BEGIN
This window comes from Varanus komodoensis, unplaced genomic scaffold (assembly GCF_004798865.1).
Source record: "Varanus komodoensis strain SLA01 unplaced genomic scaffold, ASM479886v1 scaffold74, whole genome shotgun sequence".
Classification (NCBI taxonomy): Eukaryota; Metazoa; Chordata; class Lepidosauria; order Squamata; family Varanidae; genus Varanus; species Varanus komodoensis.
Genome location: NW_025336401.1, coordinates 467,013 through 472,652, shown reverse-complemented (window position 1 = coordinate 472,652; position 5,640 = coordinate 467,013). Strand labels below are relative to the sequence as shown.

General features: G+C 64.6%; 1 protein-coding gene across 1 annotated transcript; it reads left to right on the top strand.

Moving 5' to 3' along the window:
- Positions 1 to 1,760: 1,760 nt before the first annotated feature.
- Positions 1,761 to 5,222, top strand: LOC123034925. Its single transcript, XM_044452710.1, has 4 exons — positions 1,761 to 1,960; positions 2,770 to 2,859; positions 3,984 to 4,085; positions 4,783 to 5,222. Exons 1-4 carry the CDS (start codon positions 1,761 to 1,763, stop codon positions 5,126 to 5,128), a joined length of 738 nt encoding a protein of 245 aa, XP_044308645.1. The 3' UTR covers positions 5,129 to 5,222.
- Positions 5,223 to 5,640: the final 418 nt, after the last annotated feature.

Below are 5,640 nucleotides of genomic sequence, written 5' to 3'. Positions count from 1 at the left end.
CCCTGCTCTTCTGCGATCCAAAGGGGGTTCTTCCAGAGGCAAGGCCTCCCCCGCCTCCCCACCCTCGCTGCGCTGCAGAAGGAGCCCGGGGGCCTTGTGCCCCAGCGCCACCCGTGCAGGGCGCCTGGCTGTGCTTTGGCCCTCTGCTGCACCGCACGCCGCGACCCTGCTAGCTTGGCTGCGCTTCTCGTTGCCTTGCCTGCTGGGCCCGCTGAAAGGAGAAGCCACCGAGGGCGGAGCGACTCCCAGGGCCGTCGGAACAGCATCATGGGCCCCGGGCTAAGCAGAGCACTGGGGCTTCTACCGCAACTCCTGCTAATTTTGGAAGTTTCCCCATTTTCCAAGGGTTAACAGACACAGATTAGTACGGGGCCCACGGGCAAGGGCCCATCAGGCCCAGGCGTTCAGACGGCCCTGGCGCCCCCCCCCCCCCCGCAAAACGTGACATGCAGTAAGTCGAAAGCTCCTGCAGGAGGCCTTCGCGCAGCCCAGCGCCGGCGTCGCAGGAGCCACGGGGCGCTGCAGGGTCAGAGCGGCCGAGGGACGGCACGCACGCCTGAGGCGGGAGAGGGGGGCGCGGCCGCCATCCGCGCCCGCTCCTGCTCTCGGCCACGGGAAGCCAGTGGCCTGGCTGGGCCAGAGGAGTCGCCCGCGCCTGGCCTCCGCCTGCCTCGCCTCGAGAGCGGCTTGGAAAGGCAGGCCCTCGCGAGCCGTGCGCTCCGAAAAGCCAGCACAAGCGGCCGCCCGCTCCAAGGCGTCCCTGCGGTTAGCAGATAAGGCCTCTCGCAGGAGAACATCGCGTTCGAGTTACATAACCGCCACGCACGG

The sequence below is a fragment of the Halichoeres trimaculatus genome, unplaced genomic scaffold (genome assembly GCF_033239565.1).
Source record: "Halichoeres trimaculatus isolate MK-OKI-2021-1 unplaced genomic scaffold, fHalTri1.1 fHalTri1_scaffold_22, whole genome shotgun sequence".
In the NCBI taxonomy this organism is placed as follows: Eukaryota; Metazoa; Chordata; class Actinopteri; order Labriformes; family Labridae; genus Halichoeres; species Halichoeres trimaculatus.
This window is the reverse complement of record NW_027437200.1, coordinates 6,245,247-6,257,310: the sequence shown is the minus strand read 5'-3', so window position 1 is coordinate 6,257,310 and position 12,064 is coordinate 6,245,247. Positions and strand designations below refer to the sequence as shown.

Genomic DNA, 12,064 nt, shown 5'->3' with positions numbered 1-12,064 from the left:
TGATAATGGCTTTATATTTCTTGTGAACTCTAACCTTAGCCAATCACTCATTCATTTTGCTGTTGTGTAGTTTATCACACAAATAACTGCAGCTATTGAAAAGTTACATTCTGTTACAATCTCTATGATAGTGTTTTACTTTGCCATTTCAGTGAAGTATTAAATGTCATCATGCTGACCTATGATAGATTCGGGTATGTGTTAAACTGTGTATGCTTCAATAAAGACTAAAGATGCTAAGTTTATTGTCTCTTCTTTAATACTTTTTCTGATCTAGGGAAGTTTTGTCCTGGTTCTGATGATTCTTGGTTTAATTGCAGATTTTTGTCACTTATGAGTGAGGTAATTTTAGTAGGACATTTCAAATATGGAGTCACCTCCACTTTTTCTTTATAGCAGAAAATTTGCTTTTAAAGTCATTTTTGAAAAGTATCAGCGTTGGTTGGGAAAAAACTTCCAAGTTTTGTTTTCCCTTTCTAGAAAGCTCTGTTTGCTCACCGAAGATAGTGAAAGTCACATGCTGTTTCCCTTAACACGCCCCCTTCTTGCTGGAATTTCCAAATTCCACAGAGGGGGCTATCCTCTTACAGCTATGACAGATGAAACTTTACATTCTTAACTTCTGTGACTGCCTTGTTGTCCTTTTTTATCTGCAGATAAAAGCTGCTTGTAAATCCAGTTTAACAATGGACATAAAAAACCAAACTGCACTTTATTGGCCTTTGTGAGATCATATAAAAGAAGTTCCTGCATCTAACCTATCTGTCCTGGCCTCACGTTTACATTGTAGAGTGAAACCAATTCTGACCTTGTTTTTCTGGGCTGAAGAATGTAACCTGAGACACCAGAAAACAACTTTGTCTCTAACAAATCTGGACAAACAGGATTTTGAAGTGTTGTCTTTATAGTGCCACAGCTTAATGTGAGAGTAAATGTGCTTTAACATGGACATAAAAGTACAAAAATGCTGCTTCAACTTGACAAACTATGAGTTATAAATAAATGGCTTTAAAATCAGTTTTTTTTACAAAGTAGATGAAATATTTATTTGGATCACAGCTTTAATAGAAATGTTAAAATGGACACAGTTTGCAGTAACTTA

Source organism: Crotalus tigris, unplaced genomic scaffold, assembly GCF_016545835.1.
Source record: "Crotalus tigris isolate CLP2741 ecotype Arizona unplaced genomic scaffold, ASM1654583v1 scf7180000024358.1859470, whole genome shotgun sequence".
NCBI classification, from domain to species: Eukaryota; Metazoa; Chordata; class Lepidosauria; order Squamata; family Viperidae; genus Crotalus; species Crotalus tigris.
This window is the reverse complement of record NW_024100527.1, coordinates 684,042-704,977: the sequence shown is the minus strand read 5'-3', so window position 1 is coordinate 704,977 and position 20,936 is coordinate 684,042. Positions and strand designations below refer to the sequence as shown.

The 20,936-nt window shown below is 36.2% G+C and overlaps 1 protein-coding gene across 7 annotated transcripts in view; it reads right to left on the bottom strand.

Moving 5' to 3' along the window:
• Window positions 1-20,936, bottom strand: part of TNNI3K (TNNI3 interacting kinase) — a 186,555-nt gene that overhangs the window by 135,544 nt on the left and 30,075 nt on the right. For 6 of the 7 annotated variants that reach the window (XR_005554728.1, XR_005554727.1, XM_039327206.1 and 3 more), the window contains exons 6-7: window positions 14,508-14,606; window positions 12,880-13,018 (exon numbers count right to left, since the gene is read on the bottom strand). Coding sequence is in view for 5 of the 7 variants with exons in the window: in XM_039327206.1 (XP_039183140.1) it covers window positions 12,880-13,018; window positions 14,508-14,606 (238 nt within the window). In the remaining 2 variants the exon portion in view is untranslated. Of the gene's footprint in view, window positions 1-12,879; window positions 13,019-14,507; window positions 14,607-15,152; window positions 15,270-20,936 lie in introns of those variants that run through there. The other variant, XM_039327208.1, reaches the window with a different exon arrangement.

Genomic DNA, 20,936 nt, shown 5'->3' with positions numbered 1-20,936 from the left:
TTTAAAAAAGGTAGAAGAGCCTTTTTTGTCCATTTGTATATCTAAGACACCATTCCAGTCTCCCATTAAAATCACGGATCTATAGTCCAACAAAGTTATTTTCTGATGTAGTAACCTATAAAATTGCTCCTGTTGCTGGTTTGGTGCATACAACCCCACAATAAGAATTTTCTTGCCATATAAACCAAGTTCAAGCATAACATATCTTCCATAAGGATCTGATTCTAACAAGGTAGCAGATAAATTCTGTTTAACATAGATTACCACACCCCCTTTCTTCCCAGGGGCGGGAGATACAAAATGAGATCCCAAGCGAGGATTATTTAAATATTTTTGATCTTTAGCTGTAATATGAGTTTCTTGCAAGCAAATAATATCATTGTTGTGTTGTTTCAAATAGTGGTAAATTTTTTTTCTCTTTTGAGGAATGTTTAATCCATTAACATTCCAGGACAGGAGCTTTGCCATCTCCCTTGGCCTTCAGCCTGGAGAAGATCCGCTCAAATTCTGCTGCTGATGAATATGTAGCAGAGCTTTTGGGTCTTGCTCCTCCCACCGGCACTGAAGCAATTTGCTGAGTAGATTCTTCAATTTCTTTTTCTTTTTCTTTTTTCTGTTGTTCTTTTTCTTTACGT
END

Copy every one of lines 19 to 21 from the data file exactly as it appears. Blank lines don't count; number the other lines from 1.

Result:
Source record: "Crotalus tigris isolate CLP2741 ecotype Arizona unplaced genomic scaffold, ASM1654583v1 scf7180000024358.1859470, whole genome shotgun sequence".
NCBI classification, from domain to species: Eukaryota; Metazoa; Chordata; class Lepidosauria; order Squamata; family Viperidae; genus Crotalus; species Crotalus tigris.
This window is the reverse complement of record NW_024100527.1, coordinates 684,042-704,977: the sequence shown is the minus strand read 5'-3', so window position 1 is coordinate 704,977 and position 20,936 is coordinate 684,042. Positions and strand designations below refer to the sequence as shown.